Singaporean employers prefer foreigners mainly because of their flexibility to take up jobs that locals avoid, and not so much because they are cheaper to hire.
A JobStreet.com survey released on Tuesday revealed 93 per cent of respondents said their companies hired non-Singaporeans and that they made up 30 to 50 per cent of the company’s workforce.
But interestingly though, while 66 per cent of employees believed the main reason for hiring them was because they were cheaper, only 16 per cent of employers said this was the main reason for hiring them.
Instead, 40 per cent of employers said the main reason for hiring foreigners was because they were able to take up jobs that locals would avoid.
Another 24 per cent said foreigners were more diligent and would work longer hours.
The survey, which interviewed 1,400 Singaporean jobseekers and 200 employers in July this year, also said 20 per cent of employers believed foreigners were better skilled in areas of expertise.
Wei Chan, owner of Pine Garden Cakes bakery, agrees with the findings.
He told Yahoo! Singapore, “Singaporeans have evolved and moved upscale in terms of lifestyle, and naturally, their job scope and work-life balance requirements at work. They are particular towards where they work, time, job scope and pay. The unsustainable request of these various aspects has led to employers seeking alternatives from non-Singaporeans who’re more willing to take up jobs that Singaporeans shun.”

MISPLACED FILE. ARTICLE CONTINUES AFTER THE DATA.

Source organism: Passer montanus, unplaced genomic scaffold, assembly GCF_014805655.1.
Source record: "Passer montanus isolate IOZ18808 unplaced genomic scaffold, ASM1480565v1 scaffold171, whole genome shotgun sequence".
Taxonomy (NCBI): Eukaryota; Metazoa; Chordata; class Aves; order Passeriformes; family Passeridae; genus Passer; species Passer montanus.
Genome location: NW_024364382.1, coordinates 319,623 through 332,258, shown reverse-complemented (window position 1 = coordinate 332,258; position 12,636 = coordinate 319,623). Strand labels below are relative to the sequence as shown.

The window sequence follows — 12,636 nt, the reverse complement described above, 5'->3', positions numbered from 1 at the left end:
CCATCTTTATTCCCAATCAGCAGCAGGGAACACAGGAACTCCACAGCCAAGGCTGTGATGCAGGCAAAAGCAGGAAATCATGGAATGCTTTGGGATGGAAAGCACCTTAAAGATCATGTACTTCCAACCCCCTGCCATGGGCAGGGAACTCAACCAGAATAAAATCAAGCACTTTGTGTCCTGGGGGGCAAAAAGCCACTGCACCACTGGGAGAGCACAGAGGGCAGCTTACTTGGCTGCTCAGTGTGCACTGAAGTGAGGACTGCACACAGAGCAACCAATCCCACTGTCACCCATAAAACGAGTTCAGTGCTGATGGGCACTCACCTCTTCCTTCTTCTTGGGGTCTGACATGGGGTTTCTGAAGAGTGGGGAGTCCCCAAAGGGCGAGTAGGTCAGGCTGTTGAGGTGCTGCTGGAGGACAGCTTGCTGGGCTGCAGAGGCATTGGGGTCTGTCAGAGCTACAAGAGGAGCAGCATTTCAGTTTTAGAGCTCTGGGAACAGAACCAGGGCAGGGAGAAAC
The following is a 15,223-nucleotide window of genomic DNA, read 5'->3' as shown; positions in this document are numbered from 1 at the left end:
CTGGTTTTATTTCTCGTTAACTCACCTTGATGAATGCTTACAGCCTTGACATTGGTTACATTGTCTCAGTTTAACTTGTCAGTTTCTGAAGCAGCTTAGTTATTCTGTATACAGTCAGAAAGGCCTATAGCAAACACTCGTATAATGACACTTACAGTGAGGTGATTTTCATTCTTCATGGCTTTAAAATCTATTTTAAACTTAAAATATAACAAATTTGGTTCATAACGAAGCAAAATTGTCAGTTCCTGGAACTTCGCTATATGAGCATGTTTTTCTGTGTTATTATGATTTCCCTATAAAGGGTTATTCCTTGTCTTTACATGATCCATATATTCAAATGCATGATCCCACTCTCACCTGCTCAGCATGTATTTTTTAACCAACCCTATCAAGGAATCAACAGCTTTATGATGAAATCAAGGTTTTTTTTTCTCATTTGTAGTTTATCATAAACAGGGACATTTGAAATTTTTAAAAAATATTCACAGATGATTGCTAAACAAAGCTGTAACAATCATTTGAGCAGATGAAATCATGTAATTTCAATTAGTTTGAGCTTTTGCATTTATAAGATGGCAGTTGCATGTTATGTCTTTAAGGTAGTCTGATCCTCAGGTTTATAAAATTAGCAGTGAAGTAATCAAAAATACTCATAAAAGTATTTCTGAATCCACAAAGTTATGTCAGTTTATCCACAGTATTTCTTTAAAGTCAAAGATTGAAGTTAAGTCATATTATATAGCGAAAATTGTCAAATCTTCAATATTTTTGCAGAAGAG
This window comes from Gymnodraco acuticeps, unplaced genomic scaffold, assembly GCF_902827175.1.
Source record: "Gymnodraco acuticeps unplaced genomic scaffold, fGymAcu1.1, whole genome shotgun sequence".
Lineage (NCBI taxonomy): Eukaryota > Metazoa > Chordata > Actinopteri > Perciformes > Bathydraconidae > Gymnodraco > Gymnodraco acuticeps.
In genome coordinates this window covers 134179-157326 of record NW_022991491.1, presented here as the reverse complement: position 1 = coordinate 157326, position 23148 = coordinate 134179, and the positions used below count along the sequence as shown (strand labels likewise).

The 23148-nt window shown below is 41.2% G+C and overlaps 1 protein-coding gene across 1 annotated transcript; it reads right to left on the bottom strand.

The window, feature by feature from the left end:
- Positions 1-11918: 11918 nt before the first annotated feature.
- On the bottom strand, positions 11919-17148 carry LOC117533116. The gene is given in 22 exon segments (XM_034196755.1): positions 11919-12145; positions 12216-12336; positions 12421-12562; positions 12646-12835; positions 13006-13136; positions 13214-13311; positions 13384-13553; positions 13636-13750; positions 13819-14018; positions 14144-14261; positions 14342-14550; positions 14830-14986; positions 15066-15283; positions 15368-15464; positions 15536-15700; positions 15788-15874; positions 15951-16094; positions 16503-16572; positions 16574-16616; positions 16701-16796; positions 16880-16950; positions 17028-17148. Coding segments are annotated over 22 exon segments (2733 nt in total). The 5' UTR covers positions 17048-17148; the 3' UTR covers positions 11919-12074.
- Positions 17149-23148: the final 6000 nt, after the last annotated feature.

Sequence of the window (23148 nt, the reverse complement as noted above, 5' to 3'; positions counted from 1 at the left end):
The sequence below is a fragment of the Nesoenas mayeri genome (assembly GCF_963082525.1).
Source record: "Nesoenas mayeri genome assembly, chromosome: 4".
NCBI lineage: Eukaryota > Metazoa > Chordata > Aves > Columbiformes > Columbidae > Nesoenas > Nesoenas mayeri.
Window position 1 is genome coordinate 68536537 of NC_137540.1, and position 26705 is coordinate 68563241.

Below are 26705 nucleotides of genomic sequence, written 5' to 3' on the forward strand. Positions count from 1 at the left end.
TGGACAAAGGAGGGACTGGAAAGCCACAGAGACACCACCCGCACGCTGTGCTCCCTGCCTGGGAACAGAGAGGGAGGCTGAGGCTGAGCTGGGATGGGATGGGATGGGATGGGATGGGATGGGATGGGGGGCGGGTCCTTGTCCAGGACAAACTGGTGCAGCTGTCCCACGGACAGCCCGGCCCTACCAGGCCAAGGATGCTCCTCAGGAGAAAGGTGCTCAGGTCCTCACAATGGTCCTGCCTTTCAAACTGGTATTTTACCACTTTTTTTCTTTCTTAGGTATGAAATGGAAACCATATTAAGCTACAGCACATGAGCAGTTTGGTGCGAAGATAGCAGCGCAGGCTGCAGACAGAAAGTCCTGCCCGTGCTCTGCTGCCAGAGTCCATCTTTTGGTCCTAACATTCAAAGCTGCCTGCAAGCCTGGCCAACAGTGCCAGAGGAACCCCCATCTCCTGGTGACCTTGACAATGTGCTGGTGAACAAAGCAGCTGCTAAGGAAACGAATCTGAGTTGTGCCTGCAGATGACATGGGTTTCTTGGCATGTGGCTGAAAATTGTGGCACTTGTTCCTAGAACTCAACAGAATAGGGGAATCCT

The case is especially true for a small-medium business like his, he said.
He added that flexibility is key in retail for weekends especially, which is what most Singaporeans and local part-timers shun. Wei is currently hiring the maximum manpower quota of foreigners that Singapore’s labour laws permit at the moment.
Kurt Wee, vice-president of a private asset management firm Conrad and Ottess Private Asset Management Limited, also shared with Yahoo! Singapore that foreigners tend to be less demanding and more flexible because the stakes are higher.
Wee, who also sits on the council of the Association of Small and Medium Enterprises Singapore, said, “Usually, the alternative would be for them to return home with a lower pay while that is not the case for Singaporeans who have more options.”
However, he added that if all factors including attitude, experience, qualifications of a non-Singaporean candidate versus a Singaporean candidate, he would prefer hiring the latter.
“Singaporeans are here to stay, and so if you train them, you can entrust them with larger responsibilities over time and are therefore more sustainable for the job. But that also depends on the type of job,” Wee added.
Local employers do adopt “Singaporean-First” hiring policy
However, Anthony Ung, Country Manager of JobStreet.com Singapore observed that Singaporean employers do tend to adopt the “Singaporean-First” hiring policy.
He based his observations on over 35,000 job postings available on JobStreet.com every month.
He added, “It will be beneficial for local employees to focus on putting their best effort forward rather than speculating about the threats of a co-worker. Very often, these speculations are not reflective of what their employers may think.”
The survey also revealed that 27 per cent of locals did say they saw value in working with foreigners. They also agreed that foreigners tend to be less demanding at work, and better skilled.